Collard greens are special because they’re high in glucosinolates, sulfur-containing chemicals associated with detoxification, immunological support, and even cancer prevention. In addition, they are high in soluble fiber and one of the greatest sources of vitamins C, K, and A.
The inclusion of diindolylmethane and sulforaphane chemicals gives these greens additional antioxidant and anti-cancer effects. Collards have a milder, earthier flavor and a thicker texture with “veins” running through the leaves than mustard greens.
What is the difference between spinach and mustard greens?
Calories, fiber, protein, and carbohydrates are comparable between the two. They even have the same appearance, yet spinach has a gentler, less peppery flavor.
They’re both high in vitamin K, vitamin A, and folate. Although you may get many of these elements from mustard greens nutrition, spinach contains a little more manganese, calcium, riboflavin, potassium, and magnesium.
1. Antioxidants in high concentrations
Mustard greens’ nutrition is strong in antioxidants, including phenolic compounds, vitamin A, and vitamin C, all of which aid in preventing cell damage and DNA mutation. In addition, mustard green cultivars contain antioxidants, according to a 2017 research published in the journal Molecules.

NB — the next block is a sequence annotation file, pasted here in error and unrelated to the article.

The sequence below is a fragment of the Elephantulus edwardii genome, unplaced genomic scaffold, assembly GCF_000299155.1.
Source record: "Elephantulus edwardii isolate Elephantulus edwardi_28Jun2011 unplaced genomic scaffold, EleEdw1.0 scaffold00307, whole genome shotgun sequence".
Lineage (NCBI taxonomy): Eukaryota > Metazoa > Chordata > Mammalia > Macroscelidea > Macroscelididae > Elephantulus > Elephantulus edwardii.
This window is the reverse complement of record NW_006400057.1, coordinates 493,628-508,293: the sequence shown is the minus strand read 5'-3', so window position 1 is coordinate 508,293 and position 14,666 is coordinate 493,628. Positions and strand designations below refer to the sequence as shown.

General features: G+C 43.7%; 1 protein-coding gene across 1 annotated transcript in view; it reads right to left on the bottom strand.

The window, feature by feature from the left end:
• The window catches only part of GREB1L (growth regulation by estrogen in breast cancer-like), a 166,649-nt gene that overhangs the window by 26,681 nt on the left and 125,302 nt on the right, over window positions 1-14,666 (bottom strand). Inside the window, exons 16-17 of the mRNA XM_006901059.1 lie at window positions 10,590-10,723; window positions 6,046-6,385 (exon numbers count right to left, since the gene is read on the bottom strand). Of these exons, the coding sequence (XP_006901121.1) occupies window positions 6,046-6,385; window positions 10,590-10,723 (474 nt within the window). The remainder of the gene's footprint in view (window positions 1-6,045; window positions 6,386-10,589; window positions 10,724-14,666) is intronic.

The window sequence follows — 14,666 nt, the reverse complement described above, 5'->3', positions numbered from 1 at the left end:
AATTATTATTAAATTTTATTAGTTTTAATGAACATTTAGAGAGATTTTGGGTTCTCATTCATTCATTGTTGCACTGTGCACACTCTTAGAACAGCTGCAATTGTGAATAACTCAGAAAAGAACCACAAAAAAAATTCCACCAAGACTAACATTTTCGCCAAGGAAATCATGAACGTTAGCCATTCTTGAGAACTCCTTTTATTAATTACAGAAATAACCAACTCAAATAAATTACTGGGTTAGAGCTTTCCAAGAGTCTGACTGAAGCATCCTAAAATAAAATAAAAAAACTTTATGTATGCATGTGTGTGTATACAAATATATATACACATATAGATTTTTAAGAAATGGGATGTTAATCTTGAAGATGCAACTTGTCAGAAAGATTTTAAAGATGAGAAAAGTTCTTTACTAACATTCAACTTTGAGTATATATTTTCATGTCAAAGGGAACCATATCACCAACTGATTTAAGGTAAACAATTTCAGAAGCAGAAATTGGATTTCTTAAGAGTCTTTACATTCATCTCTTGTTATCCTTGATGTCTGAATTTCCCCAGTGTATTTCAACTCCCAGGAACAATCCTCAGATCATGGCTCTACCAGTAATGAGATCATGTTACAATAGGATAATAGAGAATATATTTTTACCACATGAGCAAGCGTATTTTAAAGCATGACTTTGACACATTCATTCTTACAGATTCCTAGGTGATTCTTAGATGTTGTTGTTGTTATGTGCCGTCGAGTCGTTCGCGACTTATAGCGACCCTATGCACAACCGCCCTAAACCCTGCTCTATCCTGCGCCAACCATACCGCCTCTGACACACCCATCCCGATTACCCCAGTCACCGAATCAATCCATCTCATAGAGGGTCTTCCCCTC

The capacity of mustard greens to protect against free radical damage or oxidative stress is one of the most explored mustard greens’ advantages. Free radicals are formed when specific kinds of oxygen molecules are permitted to flow freely inside the body.
Free radicals are very harmful to the body’s cells and tissues, and they have been linked to cancer, neurological illnesses, and premature aging. However, antioxidants included in mustard greens nutrition have been shown in studies to protect your body from these health issues by fighting free radical damage, lowering inflammation, and safeguarding healthy cells in the digestive, respiratory, cardiovascular, and brain systems.
2. Help the liver work properly
Mustard greens are good for your liver because they have anti-inflammatory properties and are strong in plant chlorophyll, which helps with detoxification. They also have the unique capacity to neutralize heavy metals, toxins, and pesticides in the body.
According to the findings of one research, dietary sources that produce chlorophyll derivatives may play an important role in cancer prevention.
3. Assist in the reduction of cholesterol and the promotion of heart health